The Backyard Players and Friends’ theater program had its first performance earlier this month, and more opportunities for its members are on the horizon thanks to the generosity of a South Side High School student.
The show, called, “Adventures in TV Land,” was performed by members of the group, a Rockville Centre organization that provides programs for people of all abilities, at Molloy College’s Hays Theatre on June 14.
With help from members of Backyard Players and Friends’ Movie Bites class, Kyra Ganci-Barnes, 23, who graduated from South Side High School in 2015, wrote the 42-page screenplay. The young adults in the movie-appreciation class were asked, “If you could make a movie, what would it be about?” Backyard Players co-founder Ellen White said.
Fusing her ideas with those of her friends, Ganci-Barnes spent last summer writing the play, which tells the story of four siblings who can’t agree on what to watch on television. A magic remote makes the television come alive, and the children encounter characters from Spongebob Squarepants, the Brady Bunch, Scooby-Doo and Mr. Rogers.
“They have to learn to embrace their differences to help them get along with what they disagree with,” Ganci-Barnes said, explaining the message behind the play. She added excitedly, “The whole thing ends with this huge dance party.”
White, who noted that about 250 people attended the play, said, “Just the idea that it came from the participants and Movie Bites and that [Kyra] could see her own creativity come to life like that was really important.”
The theater group, which has about 40 members, plans to do another show next year, White said, but in the meantime, a donation from South Side High School student Molly Ferazani will allow members of Backyard Players and Friends more opportunities to perform.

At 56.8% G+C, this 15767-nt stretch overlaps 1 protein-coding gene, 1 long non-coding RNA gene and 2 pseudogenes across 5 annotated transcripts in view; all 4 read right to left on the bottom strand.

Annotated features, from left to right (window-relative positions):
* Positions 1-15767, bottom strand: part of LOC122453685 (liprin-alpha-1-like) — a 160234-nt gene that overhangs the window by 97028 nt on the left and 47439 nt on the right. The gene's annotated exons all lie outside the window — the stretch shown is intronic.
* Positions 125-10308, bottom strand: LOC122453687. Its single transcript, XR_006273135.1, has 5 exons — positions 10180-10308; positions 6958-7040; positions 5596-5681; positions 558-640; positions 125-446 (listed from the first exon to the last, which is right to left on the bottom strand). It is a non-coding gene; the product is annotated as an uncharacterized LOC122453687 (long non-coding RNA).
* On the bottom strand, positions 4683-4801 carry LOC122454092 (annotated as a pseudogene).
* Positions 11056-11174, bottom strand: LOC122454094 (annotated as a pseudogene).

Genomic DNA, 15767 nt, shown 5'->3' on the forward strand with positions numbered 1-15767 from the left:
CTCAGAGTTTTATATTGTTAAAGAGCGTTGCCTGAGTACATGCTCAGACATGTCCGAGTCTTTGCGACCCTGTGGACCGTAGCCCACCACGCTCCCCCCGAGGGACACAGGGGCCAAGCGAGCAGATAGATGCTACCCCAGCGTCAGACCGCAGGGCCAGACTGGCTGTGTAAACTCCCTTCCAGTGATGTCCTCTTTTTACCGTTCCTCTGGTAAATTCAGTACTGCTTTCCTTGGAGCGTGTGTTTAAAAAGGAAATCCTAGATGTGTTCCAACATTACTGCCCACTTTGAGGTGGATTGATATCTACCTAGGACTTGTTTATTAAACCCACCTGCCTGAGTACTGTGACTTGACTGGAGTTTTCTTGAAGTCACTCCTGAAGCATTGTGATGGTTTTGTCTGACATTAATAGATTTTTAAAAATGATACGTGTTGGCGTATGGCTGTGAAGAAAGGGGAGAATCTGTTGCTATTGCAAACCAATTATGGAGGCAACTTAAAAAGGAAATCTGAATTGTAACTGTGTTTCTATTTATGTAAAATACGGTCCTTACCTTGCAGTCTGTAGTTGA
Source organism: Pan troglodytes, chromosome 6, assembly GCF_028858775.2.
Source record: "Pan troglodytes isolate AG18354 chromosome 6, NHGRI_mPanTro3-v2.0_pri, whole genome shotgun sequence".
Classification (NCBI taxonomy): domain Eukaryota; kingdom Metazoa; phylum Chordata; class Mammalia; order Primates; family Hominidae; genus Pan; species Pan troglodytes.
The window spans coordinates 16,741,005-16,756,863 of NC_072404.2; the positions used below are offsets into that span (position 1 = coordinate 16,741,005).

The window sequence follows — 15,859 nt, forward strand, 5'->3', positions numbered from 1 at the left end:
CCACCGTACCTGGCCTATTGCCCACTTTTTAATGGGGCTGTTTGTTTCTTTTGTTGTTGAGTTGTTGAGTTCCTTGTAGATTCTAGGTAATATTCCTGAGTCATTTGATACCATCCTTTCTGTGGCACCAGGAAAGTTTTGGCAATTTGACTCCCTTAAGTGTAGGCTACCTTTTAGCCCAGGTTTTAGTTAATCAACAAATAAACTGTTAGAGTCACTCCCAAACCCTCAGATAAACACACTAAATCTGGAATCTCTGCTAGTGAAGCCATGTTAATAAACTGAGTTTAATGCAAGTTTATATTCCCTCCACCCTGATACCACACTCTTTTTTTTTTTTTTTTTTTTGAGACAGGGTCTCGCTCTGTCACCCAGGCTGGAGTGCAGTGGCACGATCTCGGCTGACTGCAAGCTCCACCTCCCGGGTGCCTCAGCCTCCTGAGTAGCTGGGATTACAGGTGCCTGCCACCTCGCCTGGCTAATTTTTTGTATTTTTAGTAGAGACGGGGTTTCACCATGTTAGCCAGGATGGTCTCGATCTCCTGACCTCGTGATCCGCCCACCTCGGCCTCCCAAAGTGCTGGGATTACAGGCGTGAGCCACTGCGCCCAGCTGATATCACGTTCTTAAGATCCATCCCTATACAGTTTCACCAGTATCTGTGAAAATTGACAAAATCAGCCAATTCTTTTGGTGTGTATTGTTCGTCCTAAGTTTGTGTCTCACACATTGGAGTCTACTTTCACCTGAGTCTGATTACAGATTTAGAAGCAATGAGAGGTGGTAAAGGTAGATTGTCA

Molly, 16, a member of the Chamber Singers and a performer for Long Island Studio of Music, was given South Side’s Edith F. McIntosh Scholarship for music this year, worth $250. Born with a jaw malformation, which was corrected with surgery last year, she had a lisp growing up.
“Being involved in music and theater really helped me overcome that and get over my fear of talking to people,” Molly said. “Performing was a place where I was really able to be happy. When I heard about Backyard Players, and how it did that for kids with special needs, I thought that was a really good place to send that money to.”
Molly added that she would be coordinating with White to organize some sort of karaoke night, or a sing-along event this summer in Mary’s Backyard, a space for people of all abilities behind St. Mark’s United Methodist Church on Hempstead Avenue.
Backyard Players co-founder Ryan Delaney thanked Molly after the show for her generosity to help boost confidence, just as she said performing did for her.
“She knew what it felt like, and that’s where she wants to put her efforts in because it was born out of something she went through personally,” White said. “To me, those always are the greatest things.